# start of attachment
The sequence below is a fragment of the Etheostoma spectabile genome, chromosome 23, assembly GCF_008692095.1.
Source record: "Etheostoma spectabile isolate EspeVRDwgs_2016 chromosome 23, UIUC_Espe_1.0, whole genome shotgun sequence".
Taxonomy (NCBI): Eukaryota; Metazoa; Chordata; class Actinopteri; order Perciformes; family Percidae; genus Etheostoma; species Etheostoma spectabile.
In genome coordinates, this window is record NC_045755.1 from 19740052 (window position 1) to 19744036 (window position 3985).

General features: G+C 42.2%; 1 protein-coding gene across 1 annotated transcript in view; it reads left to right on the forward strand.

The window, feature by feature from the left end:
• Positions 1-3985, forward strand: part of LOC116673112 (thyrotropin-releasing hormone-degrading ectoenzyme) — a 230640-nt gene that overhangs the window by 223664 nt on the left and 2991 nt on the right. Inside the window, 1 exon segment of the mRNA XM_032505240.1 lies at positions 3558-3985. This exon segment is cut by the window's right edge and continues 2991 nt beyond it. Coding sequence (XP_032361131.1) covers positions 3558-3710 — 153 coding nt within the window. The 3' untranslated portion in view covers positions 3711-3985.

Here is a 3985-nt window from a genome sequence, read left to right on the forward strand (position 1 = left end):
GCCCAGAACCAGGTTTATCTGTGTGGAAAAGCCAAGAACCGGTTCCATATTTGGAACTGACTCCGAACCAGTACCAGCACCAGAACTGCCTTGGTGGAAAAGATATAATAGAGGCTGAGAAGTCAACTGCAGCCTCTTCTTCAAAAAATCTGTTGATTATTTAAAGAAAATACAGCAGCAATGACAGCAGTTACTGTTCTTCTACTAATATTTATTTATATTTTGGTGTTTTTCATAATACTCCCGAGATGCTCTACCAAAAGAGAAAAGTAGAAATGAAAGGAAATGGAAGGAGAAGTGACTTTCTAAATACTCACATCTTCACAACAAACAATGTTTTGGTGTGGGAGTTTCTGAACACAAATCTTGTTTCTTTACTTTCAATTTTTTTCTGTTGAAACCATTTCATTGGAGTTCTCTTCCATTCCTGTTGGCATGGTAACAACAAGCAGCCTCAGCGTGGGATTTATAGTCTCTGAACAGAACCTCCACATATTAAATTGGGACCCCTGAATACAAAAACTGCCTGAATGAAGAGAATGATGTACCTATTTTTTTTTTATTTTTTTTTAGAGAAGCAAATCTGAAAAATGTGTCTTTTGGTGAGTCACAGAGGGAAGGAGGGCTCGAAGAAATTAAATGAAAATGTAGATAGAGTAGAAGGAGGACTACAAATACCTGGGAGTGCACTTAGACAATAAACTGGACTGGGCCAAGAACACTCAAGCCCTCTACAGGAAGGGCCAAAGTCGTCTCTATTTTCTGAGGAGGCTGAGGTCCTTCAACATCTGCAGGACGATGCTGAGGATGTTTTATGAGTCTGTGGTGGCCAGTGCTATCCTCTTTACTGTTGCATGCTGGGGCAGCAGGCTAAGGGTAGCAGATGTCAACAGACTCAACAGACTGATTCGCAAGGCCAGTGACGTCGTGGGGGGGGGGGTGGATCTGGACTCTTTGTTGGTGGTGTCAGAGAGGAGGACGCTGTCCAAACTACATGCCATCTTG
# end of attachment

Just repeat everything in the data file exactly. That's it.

The sequence below is a fragment of the Etheostoma spectabile genome, chromosome 23, assembly GCF_008692095.1.
Source record: "Etheostoma spectabile isolate EspeVRDwgs_2016 chromosome 23, UIUC_Espe_1.0, whole genome shotgun sequence".
Taxonomy (NCBI): Eukaryota; Metazoa; Chordata; class Actinopteri; order Perciformes; family Percidae; genus Etheostoma; species Etheostoma spectabile.
In genome coordinates, this window is record NC_045755.1 from 19740052 (window position 1) to 19744036 (window position 3985).

General features: G+C 42.2%; 1 protein-coding gene across 1 annotated transcript in view; it reads left to right on the forward strand.

The window, feature by feature from the left end:
• Positions 1-3985, forward strand: part of LOC116673112 (thyrotropin-releasing hormone-degrading ectoenzyme) — a 230640-nt gene that overhangs the window by 223664 nt on the left and 2991 nt on the right. Inside the window, 1 exon segment of the mRNA XM_032505240.1 lies at positions 3558-3985. This exon segment is cut by the window's right edge and continues 2991 nt beyond it. Coding sequence (XP_032361131.1) covers positions 3558-3710 — 153 coding nt within the window. The 3' untranslated portion in view covers positions 3711-3985.

Here is a 3985-nt window from a genome sequence, read left to right on the forward strand (position 1 = left end):
GCCCAGAACCAGGTTTATCTGTGTGGAAAAGCCAAGAACCGGTTCCATATTTGGAACTGACTCCGAACCAGTACCAGCACCAGAACTGCCTTGGTGGAAAAGATATAATAGAGGCTGAGAAGTCAACTGCAGCCTCTTCTTCAAAAAATCTGTTGATTATTTAAAGAAAATACAGCAGCAATGACAGCAGTTACTGTTCTTCTACTAATATTTATTTATATTTTGGTGTTTTTCATAATACTCCCGAGATGCTCTACCAAAAGAGAAAAGTAGAAATGAAAGGAAATGGAAGGAGAAGTGACTTTCTAAATACTCACATCTTCACAACAAACAATGTTTTGGTGTGGGAGTTTCTGAACACAAATCTTGTTTCTTTACTTTCAATTTTTTTCTGTTGAAACCATTTCATTGGAGTTCTCTTCCATTCCTGTTGGCATGGTAACAACAAGCAGCCTCAGCGTGGGATTTATAGTCTCTGAACAGAACCTCCACATATTAAATTGGGACCCCTGAATACAAAAACTGCCTGAATGAAGAGAATGATGTACCTATTTTTTTTTTATTTTTTTTTAGAGAAGCAAATCTGAAAAATGTGTCTTTTGGTGAGTCACAGAGGGAAGGAGGGCTCGAAGAAATTAAATGAAAATGTAGATAGAGTAGAAGGAGGACTACAAATACCTGGGAGTGCACTTAGACAATAAACTGGACTGGGCCAAGAACACTCAAGCCCTCTACAGGAAGGGCCAAAGTCGTCTCTATTTTCTGAGGAGGCTGAGGTCCTTCAACATCTGCAGGACGATGCTGAGGATGTTTTATGAGTCTGTGGTGGCCAGTGCTATCCTCTTTACTGTTGCATGCTGGGGCAGCAGGCTAAGGGTAGCAGATGTCAACAGACTCAACAGACTGATTCGCAAGGCCAGTGACGTCGTGGGGGGGGGGGTGGATCTGGACTCTTTGTTGGTGGTGTCAGAGAGGAGGACGCTGTCCAAACTACATGCCATCTTG